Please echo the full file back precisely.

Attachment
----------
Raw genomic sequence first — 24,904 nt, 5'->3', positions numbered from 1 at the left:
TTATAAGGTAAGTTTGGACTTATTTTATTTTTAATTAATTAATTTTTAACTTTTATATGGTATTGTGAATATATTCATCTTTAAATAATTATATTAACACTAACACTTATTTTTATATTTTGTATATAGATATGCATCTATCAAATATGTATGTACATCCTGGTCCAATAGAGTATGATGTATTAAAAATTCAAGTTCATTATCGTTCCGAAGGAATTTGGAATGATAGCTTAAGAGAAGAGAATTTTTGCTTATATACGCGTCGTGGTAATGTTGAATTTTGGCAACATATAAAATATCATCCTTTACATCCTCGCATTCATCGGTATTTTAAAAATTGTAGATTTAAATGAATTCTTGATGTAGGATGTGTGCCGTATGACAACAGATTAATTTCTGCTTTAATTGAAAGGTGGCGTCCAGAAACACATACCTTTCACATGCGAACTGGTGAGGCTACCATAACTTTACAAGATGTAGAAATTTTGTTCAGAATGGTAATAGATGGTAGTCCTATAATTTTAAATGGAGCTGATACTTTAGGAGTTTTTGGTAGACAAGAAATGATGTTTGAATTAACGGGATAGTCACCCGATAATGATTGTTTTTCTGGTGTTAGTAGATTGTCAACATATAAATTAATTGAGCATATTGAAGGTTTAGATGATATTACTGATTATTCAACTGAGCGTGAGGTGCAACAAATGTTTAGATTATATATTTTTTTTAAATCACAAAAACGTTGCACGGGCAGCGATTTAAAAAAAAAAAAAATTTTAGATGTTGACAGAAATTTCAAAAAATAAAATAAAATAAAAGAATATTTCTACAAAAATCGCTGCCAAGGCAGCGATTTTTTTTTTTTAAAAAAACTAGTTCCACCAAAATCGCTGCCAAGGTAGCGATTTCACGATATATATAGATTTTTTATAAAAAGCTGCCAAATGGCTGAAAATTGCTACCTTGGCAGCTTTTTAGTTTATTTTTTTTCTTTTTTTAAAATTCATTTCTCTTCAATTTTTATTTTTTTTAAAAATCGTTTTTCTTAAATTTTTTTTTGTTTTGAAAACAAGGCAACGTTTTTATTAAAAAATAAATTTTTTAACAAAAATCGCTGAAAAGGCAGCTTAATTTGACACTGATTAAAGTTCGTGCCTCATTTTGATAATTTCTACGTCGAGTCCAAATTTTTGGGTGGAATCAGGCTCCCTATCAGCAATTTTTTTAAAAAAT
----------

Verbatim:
Raw genomic sequence first — 24,904 nt, 5'->3', positions numbered from 1 at the left:
TTATAAGGTAAGTTTGGACTTATTTTATTTTTAATTAATTAATTTTTAACTTTTATATGGTATTGTGAATATATTCATCTTTAAATAATTATATTAACACTAACACTTATTTTTATATTTTGTATATAGATATGCATCTATCAAATATGTATGTACATCCTGGTCCAATAGAGTATGATGTATTAAAAATTCAAGTTCATTATCGTTCCGAAGGAATTTGGAATGATAGCTTAAGAGAAGAGAATTTTTGCTTATATACGCGTCGTGGTAATGTTGAATTTTGGCAACATATAAAATATCATCCTTTACATCCTCGCATTCATCGGTATTTTAAAAATTGTAGATTTAAATGAATTCTTGATGTAGGATGTGTGCCGTATGACAACAGATTAATTTCTGCTTTAATTGAAAGGTGGCGTCCAGAAACACATACCTTTCACATGCGAACTGGTGAGGCTACCATAACTTTACAAGATGTAGAAATTTTGTTCAGAATGGTAATAGATGGTAGTCCTATAATTTTAAATGGAGCTGATACTTTAGGAGTTTTTGGTAGACAAGAAATGATGTTTGAATTAACGGGATAGTCACCCGATAATGATTGTTTTTCTGGTGTTAGTAGATTGTCAACATATAAATTAATTGAGCATATTGAAGGTTTAGATGATATTACTGATTATTCAACTGAGCGTGAGGTGCAACAAATGTTTAGATTATATATTTTTTTTAAATCACAAAAACGTTGCACGGGCAGCGATTTAAAAAAAAAAAAAATTTTAGATGTTGACAGAAATTTCAAAAAATAAAATAAAATAAAAGAATATTTCTACAAAAATCGCTGCCAAGGCAGCGATTTTTTTTTTTTAAAAAAACTAGTTCCACCAAAATCGCTGCCAAGGTAGCGATTTCACGATATATATAGATTTTTTATAAAAAGCTGCCAAATGGCTGAAAATTGCTACCTTGGCAGCTTTTTAGTTTATTTTTTTTCTTTTTTTAAAATTCATTTCTCTTCAATTTTTATTTTTTTTAAAAATCGTTTTTCTTAAATTTTTTTTTGTTTTGAAAACAAGGCAACGTTTTTATTAAAAAATAAATTTTTTAACAAAAATCGCTGAAAAGGCAGCTTAATTTGACACTGATTAAAGTTCGTGCCTCATTTTGATAATTTCTACGTCGAGTCCAAATTTTTGGGTGGAATCAGGCTCCCTATCAGCAATTTTTTTAAAAAAT